For the second year in a row, Camp George was one of only a handful of Jewish summer camps in North America to participate in an exciting teen philanthropy pilot program, under the auspices of the Jewish Teen Funders Network. This program teaches our teens the fundamentals of philanthropy, nonprofit
organizations, Tzedakah (charity) and community-based social action. What sets this experience apart from so many other activities and programs about Tikkun Olam (healing the world) is that it transcends the conversation from the ideal to reality. Our C.I.T.’s became a team of young philanthropists, who devised a mission statement, engaged several non-profit agencies to apply for a grant, and donated actual funds to an agency of their choosing after much discussion and debate.
Before they could choose where to target their donation, our C.I.T.’s studied the mission statements of other organizations (including Camp George’s mission!) and articulated their shared core values and goals. What emerged was a powerful mission statement that highlights their sense of obligation to the world around them:
“The Camp George Philanthropy Initiative is a group of Reform Jewish teens that are committed to making a positive change to the lives of other people through philanthropy, awareness and service. Our goal is to partner with non-profit organizations that uphold basic human rights, specifically healthcare, education and recreation. In addressing the emotional, physical and mental-well being of all people, we resolve to maintain the dignity of those whose lives we impact. “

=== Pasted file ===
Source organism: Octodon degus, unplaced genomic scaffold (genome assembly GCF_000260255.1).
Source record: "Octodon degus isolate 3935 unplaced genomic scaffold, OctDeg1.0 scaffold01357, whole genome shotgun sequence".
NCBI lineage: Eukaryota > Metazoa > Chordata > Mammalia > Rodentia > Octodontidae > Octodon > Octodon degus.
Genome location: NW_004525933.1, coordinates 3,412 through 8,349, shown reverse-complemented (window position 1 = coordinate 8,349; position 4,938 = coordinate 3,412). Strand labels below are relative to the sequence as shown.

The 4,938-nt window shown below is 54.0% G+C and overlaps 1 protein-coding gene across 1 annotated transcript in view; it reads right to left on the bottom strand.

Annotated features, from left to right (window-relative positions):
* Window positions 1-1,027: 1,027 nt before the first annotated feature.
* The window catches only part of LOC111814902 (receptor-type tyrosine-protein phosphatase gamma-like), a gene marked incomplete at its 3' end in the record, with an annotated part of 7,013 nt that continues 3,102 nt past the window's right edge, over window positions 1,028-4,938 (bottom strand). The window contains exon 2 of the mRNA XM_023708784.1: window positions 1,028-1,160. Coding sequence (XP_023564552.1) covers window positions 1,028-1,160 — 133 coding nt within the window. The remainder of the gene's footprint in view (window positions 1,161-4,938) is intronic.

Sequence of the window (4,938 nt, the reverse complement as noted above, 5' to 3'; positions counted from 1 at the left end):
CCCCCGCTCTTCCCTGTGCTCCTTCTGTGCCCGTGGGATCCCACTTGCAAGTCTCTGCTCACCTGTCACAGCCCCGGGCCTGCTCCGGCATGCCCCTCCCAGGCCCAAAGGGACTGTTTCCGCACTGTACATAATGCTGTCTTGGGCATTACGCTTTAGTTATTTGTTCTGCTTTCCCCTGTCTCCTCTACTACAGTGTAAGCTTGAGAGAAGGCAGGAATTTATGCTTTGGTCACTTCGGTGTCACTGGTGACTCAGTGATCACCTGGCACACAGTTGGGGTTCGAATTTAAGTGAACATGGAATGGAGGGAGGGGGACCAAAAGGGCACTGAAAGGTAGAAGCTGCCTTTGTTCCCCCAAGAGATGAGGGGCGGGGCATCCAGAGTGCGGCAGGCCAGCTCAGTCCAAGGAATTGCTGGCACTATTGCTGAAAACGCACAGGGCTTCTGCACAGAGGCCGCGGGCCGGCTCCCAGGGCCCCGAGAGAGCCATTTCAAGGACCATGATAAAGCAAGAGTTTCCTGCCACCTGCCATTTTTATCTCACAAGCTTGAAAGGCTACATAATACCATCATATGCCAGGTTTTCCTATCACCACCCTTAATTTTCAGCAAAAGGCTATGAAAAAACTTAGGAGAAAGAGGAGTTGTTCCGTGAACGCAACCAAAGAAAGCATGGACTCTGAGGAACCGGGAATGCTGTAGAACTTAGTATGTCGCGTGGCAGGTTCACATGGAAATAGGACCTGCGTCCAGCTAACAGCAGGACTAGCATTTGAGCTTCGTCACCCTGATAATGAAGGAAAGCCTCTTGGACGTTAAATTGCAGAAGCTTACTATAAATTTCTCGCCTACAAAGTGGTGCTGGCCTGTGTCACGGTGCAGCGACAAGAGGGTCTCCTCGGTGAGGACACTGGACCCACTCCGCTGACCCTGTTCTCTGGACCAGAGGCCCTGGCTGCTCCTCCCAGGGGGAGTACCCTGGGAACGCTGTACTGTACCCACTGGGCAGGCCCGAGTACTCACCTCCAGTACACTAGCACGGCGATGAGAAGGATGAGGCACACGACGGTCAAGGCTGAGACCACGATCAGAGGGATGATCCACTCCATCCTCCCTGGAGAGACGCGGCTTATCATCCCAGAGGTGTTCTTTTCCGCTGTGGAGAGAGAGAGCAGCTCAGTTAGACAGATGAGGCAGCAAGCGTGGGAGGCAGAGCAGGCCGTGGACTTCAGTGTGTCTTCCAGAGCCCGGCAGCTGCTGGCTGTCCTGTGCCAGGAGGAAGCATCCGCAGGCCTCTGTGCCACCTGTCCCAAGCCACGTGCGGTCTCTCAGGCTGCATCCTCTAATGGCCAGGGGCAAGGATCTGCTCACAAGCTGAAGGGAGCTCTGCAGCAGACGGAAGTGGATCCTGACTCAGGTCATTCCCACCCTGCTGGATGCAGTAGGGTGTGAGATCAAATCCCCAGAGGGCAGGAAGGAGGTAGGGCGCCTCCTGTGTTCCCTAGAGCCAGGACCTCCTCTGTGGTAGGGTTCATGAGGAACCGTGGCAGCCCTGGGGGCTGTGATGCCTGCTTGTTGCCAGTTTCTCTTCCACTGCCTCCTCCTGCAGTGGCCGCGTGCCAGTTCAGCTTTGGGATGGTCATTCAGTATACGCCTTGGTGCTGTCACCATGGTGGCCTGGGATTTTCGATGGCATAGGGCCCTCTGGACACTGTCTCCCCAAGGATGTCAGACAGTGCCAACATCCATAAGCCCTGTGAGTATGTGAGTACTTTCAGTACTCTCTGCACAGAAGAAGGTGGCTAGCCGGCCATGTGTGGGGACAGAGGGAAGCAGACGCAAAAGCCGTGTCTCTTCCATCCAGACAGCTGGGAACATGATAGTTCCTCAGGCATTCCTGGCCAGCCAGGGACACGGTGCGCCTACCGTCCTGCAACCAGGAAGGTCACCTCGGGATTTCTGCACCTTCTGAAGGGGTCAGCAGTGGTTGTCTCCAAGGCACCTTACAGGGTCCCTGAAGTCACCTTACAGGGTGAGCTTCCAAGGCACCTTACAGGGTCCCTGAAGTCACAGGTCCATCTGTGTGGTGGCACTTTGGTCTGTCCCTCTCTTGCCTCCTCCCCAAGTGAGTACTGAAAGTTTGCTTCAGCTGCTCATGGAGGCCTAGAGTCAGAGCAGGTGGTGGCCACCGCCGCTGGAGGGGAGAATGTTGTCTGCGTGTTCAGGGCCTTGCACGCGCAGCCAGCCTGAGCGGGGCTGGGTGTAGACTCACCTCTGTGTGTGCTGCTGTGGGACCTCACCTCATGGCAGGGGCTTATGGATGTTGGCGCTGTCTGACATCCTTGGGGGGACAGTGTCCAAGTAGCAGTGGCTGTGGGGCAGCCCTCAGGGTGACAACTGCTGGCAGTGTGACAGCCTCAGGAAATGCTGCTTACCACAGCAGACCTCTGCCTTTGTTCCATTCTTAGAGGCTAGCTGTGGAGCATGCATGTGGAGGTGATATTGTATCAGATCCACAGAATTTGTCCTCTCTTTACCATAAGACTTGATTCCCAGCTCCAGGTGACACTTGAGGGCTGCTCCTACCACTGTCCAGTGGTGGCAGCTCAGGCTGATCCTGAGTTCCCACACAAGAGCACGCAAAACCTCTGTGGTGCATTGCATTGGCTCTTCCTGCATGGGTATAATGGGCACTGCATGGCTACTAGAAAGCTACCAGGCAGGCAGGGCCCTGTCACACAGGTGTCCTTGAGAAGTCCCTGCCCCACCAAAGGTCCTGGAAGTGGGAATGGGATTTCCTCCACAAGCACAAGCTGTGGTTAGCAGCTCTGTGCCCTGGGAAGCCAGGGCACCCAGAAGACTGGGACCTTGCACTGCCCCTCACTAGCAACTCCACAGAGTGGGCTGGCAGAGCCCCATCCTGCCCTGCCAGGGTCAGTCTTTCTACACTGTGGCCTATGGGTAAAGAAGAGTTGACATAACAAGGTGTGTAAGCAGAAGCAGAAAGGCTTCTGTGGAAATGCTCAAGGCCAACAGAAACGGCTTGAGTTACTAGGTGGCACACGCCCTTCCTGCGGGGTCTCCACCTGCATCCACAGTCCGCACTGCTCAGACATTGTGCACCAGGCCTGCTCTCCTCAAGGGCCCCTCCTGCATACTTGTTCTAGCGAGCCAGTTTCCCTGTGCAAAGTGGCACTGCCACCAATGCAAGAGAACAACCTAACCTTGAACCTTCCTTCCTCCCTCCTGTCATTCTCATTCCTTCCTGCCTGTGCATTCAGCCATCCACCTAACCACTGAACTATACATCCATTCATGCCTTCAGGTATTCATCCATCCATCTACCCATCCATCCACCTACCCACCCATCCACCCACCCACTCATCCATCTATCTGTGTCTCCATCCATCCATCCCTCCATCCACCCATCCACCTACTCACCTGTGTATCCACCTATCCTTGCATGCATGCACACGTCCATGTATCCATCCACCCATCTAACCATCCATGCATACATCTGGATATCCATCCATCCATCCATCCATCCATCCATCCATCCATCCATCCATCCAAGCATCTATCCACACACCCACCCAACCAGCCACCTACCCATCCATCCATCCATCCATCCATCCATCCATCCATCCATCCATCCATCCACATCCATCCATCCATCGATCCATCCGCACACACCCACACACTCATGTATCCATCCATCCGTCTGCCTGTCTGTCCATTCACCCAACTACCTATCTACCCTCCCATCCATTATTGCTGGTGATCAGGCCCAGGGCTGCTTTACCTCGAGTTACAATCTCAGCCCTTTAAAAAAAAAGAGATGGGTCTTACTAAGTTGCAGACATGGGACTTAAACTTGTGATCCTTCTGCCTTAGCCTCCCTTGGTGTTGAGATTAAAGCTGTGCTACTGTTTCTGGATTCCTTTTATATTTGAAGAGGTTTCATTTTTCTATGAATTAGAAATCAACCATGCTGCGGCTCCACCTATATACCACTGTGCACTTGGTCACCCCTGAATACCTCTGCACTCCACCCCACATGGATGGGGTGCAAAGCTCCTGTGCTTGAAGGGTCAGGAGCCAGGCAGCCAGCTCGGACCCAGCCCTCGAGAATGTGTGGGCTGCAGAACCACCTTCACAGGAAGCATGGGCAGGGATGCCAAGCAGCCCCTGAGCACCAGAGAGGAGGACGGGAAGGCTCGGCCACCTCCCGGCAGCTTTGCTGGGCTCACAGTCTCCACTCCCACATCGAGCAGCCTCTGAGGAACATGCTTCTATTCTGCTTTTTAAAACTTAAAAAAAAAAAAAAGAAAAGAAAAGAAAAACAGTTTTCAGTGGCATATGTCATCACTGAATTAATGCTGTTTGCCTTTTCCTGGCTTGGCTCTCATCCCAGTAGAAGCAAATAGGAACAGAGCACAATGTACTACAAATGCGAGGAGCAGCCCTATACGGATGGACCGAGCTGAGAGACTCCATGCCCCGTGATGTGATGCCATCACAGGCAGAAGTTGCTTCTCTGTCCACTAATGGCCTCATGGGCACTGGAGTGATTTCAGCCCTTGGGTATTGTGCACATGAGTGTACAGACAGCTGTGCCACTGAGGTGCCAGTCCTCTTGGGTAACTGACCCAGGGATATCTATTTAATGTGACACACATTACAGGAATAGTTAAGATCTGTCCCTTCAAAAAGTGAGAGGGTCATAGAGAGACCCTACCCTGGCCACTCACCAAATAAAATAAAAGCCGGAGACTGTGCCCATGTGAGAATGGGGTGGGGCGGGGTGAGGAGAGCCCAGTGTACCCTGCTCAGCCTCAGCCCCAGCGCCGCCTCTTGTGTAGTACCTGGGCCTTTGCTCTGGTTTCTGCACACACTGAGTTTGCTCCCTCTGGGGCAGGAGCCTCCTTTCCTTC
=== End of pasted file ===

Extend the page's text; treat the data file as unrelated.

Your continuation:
Along the summer’s journey, the C.I.T.’s visited the recipient of last year’s teen philanthropy gift, the Bob Rumball Camp of the Deaf, located just a few kilometers from Camp George. In addition to watching a memorable song-and-dance performance by the resident campers, our C.I.T.’s were mesmerized by the facilities and the special accommodations made to provide a fun-filled summer camp experience for the differently-abled campers who attend. For example, doors swing out instead of in and swim docks have ramps rather than steps — simple changes that ensure all of their campers are able to have the best experience possible.
Following the visit, our C.I.T.’s had follow-up conversations with our potential grantees, asking incisive questions about budgeting, accountability and the number of people affected by each agency’s services. Ultimately, our teen philanthropy group decided to grant their funds to Kids Kicking Cancer, a Detroit-based non-profit that helps children with cancer manage the stress and pain of their disease and treatments through personalized coaching’s instructed by black belt martial artists. These children achieve power, peace and purpose by teaching their deep breathing techniques to others to help them reduce stress.
We are so proud of our C.I.T.’s for making a critical difference in the lives of others, and look forward to continuing this important program for many years to come!
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